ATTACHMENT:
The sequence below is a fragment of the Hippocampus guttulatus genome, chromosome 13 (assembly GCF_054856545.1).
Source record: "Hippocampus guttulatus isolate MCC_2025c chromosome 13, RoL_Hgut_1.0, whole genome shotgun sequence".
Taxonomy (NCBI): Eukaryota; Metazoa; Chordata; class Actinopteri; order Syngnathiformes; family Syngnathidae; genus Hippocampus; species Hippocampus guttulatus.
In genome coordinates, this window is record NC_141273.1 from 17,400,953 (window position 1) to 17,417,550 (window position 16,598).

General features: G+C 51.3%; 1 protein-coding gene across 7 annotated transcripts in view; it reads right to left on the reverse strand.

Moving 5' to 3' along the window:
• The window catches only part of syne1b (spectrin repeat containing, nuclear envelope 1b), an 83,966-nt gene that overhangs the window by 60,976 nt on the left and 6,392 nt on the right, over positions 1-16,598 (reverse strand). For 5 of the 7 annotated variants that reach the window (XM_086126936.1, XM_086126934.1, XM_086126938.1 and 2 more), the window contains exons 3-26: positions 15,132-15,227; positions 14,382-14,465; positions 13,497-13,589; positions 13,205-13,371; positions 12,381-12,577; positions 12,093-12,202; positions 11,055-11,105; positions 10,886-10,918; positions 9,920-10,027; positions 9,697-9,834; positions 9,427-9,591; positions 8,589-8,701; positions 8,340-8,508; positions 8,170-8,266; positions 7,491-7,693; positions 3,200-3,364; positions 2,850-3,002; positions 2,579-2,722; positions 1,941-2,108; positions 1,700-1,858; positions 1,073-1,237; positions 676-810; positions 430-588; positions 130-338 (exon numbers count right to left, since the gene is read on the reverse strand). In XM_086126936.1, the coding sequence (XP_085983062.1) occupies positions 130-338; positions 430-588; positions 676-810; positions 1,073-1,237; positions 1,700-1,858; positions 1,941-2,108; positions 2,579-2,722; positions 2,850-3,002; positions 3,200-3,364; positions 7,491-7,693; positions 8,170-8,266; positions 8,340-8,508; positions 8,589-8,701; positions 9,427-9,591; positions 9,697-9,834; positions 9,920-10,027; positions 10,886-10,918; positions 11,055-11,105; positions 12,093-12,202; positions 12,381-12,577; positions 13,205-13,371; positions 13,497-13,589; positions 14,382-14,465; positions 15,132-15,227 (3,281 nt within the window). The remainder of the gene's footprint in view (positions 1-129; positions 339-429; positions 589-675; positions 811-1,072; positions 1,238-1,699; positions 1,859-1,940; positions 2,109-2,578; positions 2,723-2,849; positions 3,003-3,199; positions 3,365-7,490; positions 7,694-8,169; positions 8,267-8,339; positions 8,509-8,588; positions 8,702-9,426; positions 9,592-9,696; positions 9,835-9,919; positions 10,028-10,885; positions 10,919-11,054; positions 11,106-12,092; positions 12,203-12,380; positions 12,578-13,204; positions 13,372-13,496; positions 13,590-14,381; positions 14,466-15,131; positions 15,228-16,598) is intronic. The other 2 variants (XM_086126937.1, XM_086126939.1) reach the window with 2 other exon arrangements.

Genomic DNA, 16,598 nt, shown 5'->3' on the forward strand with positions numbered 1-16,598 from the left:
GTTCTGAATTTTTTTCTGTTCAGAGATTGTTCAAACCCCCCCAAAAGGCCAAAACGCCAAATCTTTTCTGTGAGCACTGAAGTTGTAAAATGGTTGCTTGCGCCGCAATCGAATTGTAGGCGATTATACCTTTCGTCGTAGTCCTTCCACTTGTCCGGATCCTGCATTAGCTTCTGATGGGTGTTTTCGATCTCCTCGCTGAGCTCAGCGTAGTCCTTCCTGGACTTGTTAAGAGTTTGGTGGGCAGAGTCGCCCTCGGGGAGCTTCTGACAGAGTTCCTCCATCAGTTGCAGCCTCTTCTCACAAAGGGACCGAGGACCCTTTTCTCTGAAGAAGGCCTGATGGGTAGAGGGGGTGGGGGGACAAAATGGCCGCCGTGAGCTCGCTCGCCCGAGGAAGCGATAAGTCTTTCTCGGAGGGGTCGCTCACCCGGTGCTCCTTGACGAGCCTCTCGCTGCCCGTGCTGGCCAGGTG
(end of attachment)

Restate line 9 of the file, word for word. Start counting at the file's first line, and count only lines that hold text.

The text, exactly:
GTTCTGAATTTTTTTCTGTTCAGAGATTGTTCAAACCCCCCCAAAAGGCCAAAACGCCAAATCTTTTCTGTGAGCACTGAAGTTGTAAAATGGTTGCTTGCGCCGCAATCGAATTGTAGGCGATTATACCTTTCGTCGTAGTCCTTCCACTTGTCCGGATCCTGCATTAGCTTCTGATGGGTGTTTTCGATCTCCTCGCTGAGCTCAGCGTAGTCCTTCCTGGACTTGTTAAGAGTTTGGTGGGCAGAGTCGCCCTCGGGGAGCTTCTGACAGAGTTCCTCCATCAGTTGCAGCCTCTTCTCACAAAGGGACCGAGGACCCTTTTCTCTGAAGAAGGCCTGATGGGTAGAGGGGGTGGGGGGACAAAATGGCCGCCGTGAGCTCGCTCGCCCGAGGAAGCGATAAGTCTTTCTCGGAGGGGTCGCTCACCCGGTGCTCCTTGACGAGCCTCTCGCTGCCCGTGCTGGCCAGGTG